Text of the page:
Venezuelan does funerals alone in Peru cemetery amid virus

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Brother Ronald Marin, a 30-year-old layworker from Venezuela, walks along a paved dirt road lined by graves, inside the "Martires 19 de Julio" cemetery in Comas, on the outskirts of Lima, Peru, Saturday, July 4, 2020. Wearing a white robe and shoes worn down by dust, Marin is one of the few who administers funerals in this cemetery far from the center of Peru's capital. (AP Photo/Rodrigo Abd)

LIMA – Wearing a white robe and shoes worn down by dust, Venezuelan layworker Ronald Marín is the only one who administers funerals in a cemetery far from the capital’s center.

At a time when Peruvian authorities calculate that more than a quarter of Lima's population may have been infected with the new coronavirus, Marín is one of the few Catholic Church representatives who remain in cemeteries alongside the mourners.

“What we do is try to make people find hope,” said the man who until 2018 was a school teacher, managed the dining room of a parish in the Venezuelan city of Guacara, and visited the sick. He ultimately took vows of chastity, poverty and obedience.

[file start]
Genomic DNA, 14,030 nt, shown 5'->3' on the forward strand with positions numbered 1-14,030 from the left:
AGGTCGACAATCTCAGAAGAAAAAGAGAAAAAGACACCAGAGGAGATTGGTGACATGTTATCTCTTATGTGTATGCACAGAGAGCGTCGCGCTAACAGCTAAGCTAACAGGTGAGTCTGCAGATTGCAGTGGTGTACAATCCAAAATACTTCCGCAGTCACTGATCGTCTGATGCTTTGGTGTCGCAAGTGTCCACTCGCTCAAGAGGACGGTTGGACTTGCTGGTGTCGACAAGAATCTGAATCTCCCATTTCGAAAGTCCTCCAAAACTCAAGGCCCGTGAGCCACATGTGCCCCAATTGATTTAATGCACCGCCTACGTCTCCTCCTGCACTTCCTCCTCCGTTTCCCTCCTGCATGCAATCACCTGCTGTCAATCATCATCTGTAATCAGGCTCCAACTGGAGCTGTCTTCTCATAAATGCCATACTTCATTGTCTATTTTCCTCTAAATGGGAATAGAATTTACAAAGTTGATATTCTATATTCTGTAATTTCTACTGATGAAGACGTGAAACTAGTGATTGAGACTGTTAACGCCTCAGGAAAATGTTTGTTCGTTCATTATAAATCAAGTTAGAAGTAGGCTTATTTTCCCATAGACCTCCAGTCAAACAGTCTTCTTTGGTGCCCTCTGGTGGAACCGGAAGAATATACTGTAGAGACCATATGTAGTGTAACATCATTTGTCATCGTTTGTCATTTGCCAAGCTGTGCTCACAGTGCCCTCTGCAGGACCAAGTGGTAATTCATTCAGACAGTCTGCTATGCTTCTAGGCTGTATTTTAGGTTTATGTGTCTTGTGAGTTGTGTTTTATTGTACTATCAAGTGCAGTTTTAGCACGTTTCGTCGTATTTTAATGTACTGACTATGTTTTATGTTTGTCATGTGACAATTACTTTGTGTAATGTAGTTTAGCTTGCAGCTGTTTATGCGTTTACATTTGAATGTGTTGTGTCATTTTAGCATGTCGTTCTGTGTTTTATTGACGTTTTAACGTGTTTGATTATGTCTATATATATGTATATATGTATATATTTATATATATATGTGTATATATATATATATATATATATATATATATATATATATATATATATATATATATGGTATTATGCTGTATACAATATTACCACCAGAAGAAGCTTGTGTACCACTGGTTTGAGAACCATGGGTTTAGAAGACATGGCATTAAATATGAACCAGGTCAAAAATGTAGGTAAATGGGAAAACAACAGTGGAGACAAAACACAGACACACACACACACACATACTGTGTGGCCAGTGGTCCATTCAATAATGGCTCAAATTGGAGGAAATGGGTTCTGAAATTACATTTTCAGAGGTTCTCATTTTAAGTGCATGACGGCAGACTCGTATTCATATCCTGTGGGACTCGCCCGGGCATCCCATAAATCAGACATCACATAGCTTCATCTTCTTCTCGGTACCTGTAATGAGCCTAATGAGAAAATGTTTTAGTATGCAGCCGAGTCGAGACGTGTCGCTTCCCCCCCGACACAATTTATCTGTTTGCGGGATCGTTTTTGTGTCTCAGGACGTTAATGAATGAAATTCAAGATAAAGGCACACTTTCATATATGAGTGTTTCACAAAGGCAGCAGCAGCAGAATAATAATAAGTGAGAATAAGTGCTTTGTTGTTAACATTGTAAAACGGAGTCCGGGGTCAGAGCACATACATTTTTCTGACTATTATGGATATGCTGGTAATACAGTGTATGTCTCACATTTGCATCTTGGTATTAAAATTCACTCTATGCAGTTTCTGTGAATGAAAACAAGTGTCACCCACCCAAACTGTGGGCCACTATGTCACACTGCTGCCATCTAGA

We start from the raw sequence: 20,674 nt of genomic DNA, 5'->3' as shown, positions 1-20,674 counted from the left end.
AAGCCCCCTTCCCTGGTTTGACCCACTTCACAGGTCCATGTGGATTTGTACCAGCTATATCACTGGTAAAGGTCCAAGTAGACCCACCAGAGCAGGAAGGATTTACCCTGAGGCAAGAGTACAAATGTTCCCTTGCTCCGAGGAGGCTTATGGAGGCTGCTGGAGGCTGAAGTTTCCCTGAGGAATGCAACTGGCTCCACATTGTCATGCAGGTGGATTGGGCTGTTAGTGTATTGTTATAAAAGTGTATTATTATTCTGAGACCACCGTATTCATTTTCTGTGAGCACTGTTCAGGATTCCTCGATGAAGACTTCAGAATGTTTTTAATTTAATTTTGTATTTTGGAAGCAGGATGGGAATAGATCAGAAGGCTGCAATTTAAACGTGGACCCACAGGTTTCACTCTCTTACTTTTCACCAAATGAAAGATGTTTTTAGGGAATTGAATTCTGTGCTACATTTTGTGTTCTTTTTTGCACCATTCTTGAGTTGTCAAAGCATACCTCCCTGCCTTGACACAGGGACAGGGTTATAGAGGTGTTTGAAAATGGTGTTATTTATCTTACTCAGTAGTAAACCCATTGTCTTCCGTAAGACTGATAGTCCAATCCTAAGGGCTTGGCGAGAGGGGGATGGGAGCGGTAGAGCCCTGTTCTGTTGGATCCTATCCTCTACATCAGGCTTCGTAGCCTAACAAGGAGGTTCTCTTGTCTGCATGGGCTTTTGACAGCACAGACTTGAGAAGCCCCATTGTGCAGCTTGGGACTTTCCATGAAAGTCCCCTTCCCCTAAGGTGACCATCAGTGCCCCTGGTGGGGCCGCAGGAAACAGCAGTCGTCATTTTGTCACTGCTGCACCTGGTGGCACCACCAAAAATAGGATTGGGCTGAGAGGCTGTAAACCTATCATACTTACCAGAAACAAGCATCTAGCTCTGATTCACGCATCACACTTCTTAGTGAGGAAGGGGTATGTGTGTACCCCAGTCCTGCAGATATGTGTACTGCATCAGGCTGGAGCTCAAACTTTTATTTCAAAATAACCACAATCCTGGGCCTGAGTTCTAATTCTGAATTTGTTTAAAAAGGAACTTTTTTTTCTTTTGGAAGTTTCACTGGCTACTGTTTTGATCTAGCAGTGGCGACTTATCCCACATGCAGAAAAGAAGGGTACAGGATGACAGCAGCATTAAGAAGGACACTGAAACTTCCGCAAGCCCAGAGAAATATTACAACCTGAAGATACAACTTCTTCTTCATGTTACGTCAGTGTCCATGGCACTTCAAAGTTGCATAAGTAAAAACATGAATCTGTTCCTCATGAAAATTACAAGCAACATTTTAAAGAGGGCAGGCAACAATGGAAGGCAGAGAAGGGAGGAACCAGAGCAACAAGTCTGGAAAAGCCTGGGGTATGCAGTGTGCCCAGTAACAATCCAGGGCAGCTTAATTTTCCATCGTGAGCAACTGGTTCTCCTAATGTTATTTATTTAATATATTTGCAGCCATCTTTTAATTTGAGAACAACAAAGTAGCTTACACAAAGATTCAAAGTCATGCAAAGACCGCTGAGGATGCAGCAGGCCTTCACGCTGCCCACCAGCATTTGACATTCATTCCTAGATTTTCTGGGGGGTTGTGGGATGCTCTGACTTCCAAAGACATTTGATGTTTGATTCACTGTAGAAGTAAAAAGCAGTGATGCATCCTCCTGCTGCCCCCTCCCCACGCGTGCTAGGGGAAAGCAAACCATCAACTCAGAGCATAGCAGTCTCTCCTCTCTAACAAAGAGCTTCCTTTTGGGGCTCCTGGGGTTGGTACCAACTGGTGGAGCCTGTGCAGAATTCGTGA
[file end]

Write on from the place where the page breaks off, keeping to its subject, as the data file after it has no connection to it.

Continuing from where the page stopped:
Catholic churches in Peru closed their temples to avoid contagions while virtual Masses on the internet has multiplied, but a handful of the devout, including Marín, believe that their duty is to pray with the sick, provide support in cemeteries and pray with family members of the victims.

Brother Marín carries a rucksack with a worn-leaf book with the title Funeral Ritual, a silver cross, and a copper sprinkler with which he splashes holy water at the end of the last prayer for the deceased in a cemetery that looks like a miniature city wedged between two desert hills.

In his reflections, shortly before the coffins wrapped in transparent plastic are buried, the layworker quotes Job and the calamities he experienced, Ezekiel walking through a valley of dry bones and Tobias listening to his father’s advice on how to bury him.

Marín, 30 years old and with an education degree from the University of Carabobo, arrives before noon and leaves at night when the cemetery of the Comas district of Lima, with more than half a century of existence and no electric light on the grounds, empties of the living and only the dead remain.

When he is not tending to the deceased, he visits the surrounding neighborhoods where since 2018 he has taught catechism to almost a hundred sons and daughters of bricklayers, florists and candy vendors so that they can receive baptism and first communion in a nearby church.